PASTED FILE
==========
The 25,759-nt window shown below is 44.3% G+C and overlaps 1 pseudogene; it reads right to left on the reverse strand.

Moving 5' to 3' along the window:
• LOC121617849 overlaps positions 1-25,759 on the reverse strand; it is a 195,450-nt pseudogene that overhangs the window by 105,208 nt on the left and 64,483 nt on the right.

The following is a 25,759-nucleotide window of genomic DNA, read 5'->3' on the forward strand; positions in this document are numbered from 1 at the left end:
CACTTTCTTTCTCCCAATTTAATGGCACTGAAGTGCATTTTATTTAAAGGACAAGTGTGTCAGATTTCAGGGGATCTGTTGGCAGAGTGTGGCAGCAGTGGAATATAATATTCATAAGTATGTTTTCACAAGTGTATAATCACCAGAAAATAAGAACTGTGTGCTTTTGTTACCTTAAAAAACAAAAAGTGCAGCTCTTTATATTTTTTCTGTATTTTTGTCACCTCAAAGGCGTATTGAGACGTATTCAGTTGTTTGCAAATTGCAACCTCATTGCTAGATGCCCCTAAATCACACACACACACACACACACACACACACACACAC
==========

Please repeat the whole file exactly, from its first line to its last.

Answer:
The 25,759-nt window shown below is 44.3% G+C and overlaps 1 pseudogene; it reads right to left on the reverse strand.

Moving 5' to 3' along the window:
• LOC121617849 overlaps positions 1-25,759 on the reverse strand; it is a 195,450-nt pseudogene that overhangs the window by 105,208 nt on the left and 64,483 nt on the right.

The following is a 25,759-nucleotide window of genomic DNA, read 5'->3' on the forward strand; positions in this document are numbered from 1 at the left end:
CACTTTCTTTCTCCCAATTTAATGGCACTGAAGTGCATTTTATTTAAAGGACAAGTGTGTCAGATTTCAGGGGATCTGTTGGCAGAGTGTGGCAGCAGTGGAATATAATATTCATAAGTATGTTTTCACAAGTGTATAATCACCAGAAAATAAGAACTGTGTGCTTTTGTTACCTTAAAAAACAAAAAGTGCAGCTCTTTATATTTTTTCTGTATTTTTGTCACCTCAAAGGCGTATTGAGACGTATTCAGTTGTTTGCAAATTGCAACCTCATTGCTAGATGCCCCTAAATCACACACACACACACACACACACACACACACACAC